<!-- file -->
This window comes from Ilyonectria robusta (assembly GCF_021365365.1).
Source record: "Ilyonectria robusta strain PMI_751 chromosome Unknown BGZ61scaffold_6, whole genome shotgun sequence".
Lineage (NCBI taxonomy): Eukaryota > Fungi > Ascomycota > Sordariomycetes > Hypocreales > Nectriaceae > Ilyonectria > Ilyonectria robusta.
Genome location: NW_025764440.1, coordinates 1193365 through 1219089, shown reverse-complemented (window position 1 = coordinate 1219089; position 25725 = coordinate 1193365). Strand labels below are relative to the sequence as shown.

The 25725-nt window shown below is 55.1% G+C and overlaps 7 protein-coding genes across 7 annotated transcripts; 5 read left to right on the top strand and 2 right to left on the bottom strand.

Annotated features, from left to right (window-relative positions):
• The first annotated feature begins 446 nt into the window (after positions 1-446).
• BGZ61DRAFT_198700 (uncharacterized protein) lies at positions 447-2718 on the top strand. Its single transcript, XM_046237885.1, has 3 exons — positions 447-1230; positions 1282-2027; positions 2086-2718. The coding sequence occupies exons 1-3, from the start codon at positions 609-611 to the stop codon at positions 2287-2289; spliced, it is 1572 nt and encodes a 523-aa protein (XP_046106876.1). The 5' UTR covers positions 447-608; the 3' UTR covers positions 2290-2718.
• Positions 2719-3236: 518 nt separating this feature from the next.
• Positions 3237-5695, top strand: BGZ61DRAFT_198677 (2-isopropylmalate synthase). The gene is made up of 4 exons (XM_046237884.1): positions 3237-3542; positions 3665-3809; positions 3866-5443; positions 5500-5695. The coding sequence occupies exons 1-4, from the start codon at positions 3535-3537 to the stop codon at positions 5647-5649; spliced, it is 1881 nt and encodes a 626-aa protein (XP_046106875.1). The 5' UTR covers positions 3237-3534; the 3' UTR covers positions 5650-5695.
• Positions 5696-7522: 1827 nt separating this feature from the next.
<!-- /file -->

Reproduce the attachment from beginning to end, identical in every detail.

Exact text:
This window comes from Ilyonectria robusta (assembly GCF_021365365.1).
Source record: "Ilyonectria robusta strain PMI_751 chromosome Unknown BGZ61scaffold_6, whole genome shotgun sequence".
Lineage (NCBI taxonomy): Eukaryota > Fungi > Ascomycota > Sordariomycetes > Hypocreales > Nectriaceae > Ilyonectria > Ilyonectria robusta.
Genome location: NW_025764440.1, coordinates 1193365 through 1219089, shown reverse-complemented (window position 1 = coordinate 1219089; position 25725 = coordinate 1193365). Strand labels below are relative to the sequence as shown.

The 25725-nt window shown below is 55.1% G+C and overlaps 7 protein-coding genes across 7 annotated transcripts; 5 read left to right on the top strand and 2 right to left on the bottom strand.

Annotated features, from left to right (window-relative positions):
• The first annotated feature begins 446 nt into the window (after positions 1-446).
• BGZ61DRAFT_198700 (uncharacterized protein) lies at positions 447-2718 on the top strand. Its single transcript, XM_046237885.1, has 3 exons — positions 447-1230; positions 1282-2027; positions 2086-2718. The coding sequence occupies exons 1-3, from the start codon at positions 609-611 to the stop codon at positions 2287-2289; spliced, it is 1572 nt and encodes a 523-aa protein (XP_046106876.1). The 5' UTR covers positions 447-608; the 3' UTR covers positions 2290-2718.
• Positions 2719-3236: 518 nt separating this feature from the next.
• Positions 3237-5695, top strand: BGZ61DRAFT_198677 (2-isopropylmalate synthase). The gene is made up of 4 exons (XM_046237884.1): positions 3237-3542; positions 3665-3809; positions 3866-5443; positions 5500-5695. The coding sequence occupies exons 1-4, from the start codon at positions 3535-3537 to the stop codon at positions 5647-5649; spliced, it is 1881 nt and encodes a 626-aa protein (XP_046106875.1). The 5' UTR covers positions 3237-3534; the 3' UTR covers positions 5650-5695.
• Positions 5696-7522: 1827 nt separating this feature from the next.